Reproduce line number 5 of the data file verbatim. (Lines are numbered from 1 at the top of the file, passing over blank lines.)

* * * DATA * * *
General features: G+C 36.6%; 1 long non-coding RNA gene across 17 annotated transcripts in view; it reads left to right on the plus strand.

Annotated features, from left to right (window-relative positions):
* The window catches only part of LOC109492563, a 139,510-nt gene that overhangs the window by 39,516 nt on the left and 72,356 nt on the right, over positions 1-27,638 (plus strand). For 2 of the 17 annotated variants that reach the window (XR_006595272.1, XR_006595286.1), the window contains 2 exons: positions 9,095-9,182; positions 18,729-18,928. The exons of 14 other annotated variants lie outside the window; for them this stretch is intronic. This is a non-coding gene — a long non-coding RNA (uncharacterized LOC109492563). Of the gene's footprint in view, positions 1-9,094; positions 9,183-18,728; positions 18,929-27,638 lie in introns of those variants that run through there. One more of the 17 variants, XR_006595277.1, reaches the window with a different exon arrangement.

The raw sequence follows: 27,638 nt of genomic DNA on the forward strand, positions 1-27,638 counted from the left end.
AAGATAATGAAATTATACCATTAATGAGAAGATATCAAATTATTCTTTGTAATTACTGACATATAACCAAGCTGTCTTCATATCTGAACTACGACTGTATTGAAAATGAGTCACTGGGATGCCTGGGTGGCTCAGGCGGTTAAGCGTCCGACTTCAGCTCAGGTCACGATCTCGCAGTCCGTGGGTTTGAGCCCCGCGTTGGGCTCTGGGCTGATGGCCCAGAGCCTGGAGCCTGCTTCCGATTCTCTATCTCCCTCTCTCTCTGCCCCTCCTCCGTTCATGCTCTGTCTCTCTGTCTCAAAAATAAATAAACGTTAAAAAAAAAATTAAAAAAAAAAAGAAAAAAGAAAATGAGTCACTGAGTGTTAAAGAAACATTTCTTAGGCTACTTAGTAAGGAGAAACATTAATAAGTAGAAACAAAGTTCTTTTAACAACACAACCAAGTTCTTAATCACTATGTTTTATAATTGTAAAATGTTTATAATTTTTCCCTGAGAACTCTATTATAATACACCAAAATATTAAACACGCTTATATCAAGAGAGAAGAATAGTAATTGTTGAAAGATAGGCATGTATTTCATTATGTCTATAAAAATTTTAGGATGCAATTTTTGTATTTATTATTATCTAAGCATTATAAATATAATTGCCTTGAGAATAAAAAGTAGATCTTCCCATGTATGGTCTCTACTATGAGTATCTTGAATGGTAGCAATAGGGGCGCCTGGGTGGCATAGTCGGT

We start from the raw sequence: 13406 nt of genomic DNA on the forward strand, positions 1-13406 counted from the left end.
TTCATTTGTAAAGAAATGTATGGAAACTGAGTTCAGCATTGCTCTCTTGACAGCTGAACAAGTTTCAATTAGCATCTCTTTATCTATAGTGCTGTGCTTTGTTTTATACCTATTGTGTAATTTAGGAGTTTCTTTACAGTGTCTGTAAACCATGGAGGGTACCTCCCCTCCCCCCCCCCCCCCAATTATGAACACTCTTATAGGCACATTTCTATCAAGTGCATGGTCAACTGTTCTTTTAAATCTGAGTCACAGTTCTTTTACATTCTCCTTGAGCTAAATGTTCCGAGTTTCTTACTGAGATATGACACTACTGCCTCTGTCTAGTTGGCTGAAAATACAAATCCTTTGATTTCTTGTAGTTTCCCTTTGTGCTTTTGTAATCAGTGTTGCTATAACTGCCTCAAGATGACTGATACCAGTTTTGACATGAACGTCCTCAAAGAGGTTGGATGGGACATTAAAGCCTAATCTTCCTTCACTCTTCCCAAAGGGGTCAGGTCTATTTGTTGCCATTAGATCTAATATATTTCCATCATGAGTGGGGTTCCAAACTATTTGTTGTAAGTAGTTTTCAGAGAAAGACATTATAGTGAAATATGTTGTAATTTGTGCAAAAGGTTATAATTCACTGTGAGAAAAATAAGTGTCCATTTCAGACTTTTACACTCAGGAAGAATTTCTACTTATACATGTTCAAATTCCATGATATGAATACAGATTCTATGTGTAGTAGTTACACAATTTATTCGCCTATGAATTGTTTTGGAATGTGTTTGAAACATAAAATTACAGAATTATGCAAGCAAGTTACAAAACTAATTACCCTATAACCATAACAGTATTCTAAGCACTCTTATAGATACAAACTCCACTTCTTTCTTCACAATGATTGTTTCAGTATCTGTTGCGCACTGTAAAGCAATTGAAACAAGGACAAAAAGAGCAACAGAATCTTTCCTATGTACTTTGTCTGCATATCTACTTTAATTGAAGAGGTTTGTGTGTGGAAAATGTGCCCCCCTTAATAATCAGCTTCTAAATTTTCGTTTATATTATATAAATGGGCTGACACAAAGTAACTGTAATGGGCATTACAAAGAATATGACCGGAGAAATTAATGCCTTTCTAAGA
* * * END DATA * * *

AAGATAATGAAATTATACCATTAATGAGAAGATATCAAATTATTCTTTGTAATTACTGACATATAACCAAGCTGTCTTCATATCTGAACTACGACTGTATTGAAAATGAGTCACTGGGATGCCTGGGTGGCTCAGGCGGTTAAGCGTCCGACTTCAGCTCAGGTCACGATCTCGCAGTCCGTGGGTTTGAGCCCCGCGTTGGGCTCTGGGCTGATGGCCCAGAGCCTGGAGCCTGCTTCCGATTCTCTATCTCCCTCTCTCTCTGCCCCTCCTCCGTTCATGCTCTGTCTCTCTGTCTCAAAAATAAATAAACGTTAAAAAAAAAATTAAAAAAAAAAAGAAAAAAGAAAATGAGTCACTGAGTGTTAAAGAAACATTTCTTAGGCTACTTAGTAAGGAGAAACATTAATAAGTAGAAACAAAGTTCTTTTAACAACACAACCAAGTTCTTAATCACTATGTTTTATAATTGTAAAATGTTTATAATTTTTCCCTGAGAACTCTATTATAATACACCAAAATATTAAACACGCTTATATCAAGAGAGAAGAATAGTAATTGTTGAAAGATAGGCATGTATTTCATTATGTCTATAAAAATTTTAGGATGCAATTTTTGTATTTATTATTATCTAAGCATTATAAATATAATTGCCTTGAGAATAAAAAGTAGATCTTCCCATGTATGGTCTCTACTATGAGTATCTTGAATGGTAGCAATAGGGGCGCCTGGGTGGCATAGTCGGT